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How to promote your small business in Canada

By Jackie Lam

minute read


    Small businesses are the economic backbone of Canada. According to the government, small businesses made up 98.1% of Canadian employer businesses in 2021. For a bit more context: As of 2020, small businesses employed two-thirds of the Canadian labour force — or, roughly, 9.7 million workers.

    Small businesses in Canada are also quite diverse. As of 2022, Canada’s fastest growing industries include:

    1. Concert and event promotion (76.4% anticipated growth between 2022–2023)
    2. Campgrounds and RV parks (61%)
    3. Scheduled air transportation (46.2%)
    4. Hotels and motels (45.4%)
    5. Tour operators (40.8%)
    6. Aircraft, engine and parts manufacturing (40.3%)
    7. Amusement parks and arcades (33.6%)
    8. Ski and snowboard resorts (22.4%)
    9. Movie theatres (20.1%)
    10. Handbag, luggage and accessory stores (18.8%)

    According to the Canadian government, “Small businesses play an important role in employing Canadians and are a significant driver towards economic recovery.” However, entrepreneurs are often faced with competing small businesses and challenges in their outreach efforts. If you’re one of these small business owners, you might be asking: What can an owner such as myself do to stand out in the crowd?

    Thankfully, there are many ways you can promote your small business, no matter your size or budget.



    These industries could mean big growth for small businesses…

    1. Concert and event promotion (76.4% anticipated growth between 2022–2023)
    2. Campgrounds and RV parks (61%)
    3. Scheduled air transportation (46.2%)
    4. Hotels and motels (45.4%)
    5. Tour operators (40.8%)
    6. Aircraft, engine and parts manufacturing (40.3%)
    7. Amusement parks and arcades (33.6%)
    8. Ski and snowboard resorts (22.4%)
    9. Movie theatres (20.1%)
    10. Handbag, luggage and accessory stores (18.8%)




    Embrace technology

    No matter what industry you're in, technology is key to promoting your business. If your business isn’t internet-savvy, you’re missing out on a large swath of potential customers. A great first step for small businesses is to set up a Google Business Profile page, which is 100% free. For businesses on a budget, it’s an easy way for potential customers to find you, learn about your business, find contact info and track down your hours of operation. Along those same lines, try to create a Yelp page for your business. This can help people discover you organically, as they're searching for shops or services that you offer, as well as read reviews from customers. Meanwhile, encourage your most loyal customers to give you a glowing review. This will help you gain trust with potential new customers.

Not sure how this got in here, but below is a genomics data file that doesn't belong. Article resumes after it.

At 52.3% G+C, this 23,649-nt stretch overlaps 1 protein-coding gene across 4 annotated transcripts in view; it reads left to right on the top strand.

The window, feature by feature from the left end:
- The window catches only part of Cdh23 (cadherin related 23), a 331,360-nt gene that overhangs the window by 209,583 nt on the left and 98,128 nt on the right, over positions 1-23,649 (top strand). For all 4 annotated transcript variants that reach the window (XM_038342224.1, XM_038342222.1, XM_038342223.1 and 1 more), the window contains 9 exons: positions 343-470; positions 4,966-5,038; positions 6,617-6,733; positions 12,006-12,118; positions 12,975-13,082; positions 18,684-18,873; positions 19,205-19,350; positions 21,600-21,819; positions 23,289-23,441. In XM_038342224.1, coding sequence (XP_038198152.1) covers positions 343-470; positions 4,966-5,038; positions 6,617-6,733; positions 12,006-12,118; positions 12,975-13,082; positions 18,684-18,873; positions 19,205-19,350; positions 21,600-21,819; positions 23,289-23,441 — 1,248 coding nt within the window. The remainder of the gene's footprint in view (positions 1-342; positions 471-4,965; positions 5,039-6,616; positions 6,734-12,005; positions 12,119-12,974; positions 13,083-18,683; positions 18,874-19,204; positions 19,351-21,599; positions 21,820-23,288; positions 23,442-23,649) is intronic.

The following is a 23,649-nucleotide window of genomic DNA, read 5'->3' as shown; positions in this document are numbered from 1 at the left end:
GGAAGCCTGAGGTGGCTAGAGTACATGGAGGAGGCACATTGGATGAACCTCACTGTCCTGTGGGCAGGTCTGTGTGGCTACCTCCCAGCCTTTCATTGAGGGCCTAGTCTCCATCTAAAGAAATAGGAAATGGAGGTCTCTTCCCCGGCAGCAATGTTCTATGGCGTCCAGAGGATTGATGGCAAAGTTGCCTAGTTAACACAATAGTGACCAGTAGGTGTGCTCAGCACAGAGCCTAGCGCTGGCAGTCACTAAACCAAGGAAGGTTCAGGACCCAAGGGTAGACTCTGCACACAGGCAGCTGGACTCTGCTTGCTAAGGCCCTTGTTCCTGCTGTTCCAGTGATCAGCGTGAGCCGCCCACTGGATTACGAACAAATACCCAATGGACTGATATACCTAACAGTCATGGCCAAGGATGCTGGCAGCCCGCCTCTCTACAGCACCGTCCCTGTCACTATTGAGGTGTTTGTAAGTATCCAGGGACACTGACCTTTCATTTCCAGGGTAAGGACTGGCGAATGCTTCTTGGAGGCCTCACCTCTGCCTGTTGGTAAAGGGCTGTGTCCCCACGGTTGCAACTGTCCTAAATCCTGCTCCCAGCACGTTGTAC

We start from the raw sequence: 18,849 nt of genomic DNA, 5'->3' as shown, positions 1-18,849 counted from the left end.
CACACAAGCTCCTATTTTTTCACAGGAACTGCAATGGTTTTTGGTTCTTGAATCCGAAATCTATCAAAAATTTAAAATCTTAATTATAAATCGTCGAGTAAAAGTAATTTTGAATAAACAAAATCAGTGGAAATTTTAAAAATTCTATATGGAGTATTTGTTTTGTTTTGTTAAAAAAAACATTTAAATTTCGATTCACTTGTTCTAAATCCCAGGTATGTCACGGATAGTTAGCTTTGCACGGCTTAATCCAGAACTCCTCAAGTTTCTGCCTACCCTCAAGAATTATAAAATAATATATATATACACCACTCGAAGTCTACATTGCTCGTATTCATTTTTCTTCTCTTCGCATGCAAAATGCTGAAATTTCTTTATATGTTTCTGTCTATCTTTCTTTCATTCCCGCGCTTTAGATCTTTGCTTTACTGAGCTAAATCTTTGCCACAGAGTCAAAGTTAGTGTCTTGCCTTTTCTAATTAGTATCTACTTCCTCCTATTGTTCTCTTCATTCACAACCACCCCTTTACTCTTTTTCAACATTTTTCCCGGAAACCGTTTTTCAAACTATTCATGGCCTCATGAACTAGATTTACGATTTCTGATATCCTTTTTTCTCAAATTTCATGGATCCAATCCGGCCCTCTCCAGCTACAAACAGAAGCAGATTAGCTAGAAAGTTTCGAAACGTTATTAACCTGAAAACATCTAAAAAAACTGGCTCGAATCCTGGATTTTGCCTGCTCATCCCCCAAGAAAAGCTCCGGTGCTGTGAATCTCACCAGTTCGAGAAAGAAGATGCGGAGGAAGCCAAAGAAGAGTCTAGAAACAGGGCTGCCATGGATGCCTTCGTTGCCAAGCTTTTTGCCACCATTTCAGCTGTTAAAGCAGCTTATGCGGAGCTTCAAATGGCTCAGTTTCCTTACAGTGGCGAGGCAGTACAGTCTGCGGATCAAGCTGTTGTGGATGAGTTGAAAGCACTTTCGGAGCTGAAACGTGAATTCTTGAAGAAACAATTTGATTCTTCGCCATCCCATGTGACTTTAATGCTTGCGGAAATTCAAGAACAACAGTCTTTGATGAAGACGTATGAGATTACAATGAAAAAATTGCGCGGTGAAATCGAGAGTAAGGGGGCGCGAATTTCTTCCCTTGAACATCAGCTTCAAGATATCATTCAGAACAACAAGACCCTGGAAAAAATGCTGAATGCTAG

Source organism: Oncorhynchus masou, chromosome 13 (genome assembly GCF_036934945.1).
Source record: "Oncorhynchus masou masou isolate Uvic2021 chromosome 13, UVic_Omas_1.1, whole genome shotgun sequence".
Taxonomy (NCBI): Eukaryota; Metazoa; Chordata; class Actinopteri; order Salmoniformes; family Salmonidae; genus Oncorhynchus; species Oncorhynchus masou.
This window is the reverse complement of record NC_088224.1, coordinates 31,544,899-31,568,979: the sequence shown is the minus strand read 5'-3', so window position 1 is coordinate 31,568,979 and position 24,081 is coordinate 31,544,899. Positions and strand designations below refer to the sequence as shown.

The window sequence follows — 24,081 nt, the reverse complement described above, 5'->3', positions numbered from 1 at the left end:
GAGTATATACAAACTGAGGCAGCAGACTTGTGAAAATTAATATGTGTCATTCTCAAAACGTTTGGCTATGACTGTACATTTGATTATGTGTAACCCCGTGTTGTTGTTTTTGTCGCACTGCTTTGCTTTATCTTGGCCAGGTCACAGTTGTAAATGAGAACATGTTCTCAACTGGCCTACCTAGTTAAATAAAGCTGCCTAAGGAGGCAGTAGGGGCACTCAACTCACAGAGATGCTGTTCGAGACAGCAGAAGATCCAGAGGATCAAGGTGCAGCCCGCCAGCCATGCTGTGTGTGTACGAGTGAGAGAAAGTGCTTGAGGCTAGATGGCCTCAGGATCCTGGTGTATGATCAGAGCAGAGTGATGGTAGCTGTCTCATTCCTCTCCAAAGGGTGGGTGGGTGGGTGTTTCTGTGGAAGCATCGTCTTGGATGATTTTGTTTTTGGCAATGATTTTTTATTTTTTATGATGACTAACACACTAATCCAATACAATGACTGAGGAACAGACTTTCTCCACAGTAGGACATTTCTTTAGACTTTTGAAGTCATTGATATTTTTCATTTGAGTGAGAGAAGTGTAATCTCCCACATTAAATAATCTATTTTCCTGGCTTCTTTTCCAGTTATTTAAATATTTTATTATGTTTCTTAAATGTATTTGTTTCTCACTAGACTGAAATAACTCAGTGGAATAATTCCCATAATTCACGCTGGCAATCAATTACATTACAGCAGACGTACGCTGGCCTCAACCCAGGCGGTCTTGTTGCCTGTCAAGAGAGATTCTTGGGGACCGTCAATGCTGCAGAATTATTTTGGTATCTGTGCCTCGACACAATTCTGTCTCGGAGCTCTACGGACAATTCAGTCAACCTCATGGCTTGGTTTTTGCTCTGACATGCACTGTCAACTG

Another way for your company to tap into tech is to operate an official website. Today, you might think that every company has its own homepage, but many business owners can become overwhelmed by the concept, thinking they lack the technical know-how.

    But don’t worry, there are plenty of cost-effective, easy-to-use platforms that can help you create your own company website, boost your online presence and attract new customers.


    Accept payments anywhere and everywhere

    While most business owners are prepared for customers to find them, you should equip your business with every tool possible to discover new customers, encourage sales and make payment processing seamless. In other words, your customers should have every opportunity to offer payment, whether that be credit, debit or cash. Similarly, you should be prepared to close a sale anywhere: online, in-store, via social media, via phone. By diversifying how and where you can accept payments, your business will have multiple, operable revenue streams.


    Build your social media pages

    In tandem with your website, social media can be a fun way to hone your business’s online image. Yes, there are tons of options (Facebook, Instagram, Twitter and TikTok, just to name a few), so it’s understandable if you're feeling flummoxed and overwhelmed as to where to start. First, consider your target audience, your industry and the services and products you offer. When it comes to social media, it's best to choose one or two platforms to build your house on, as they say. Then, you can branch out when ready.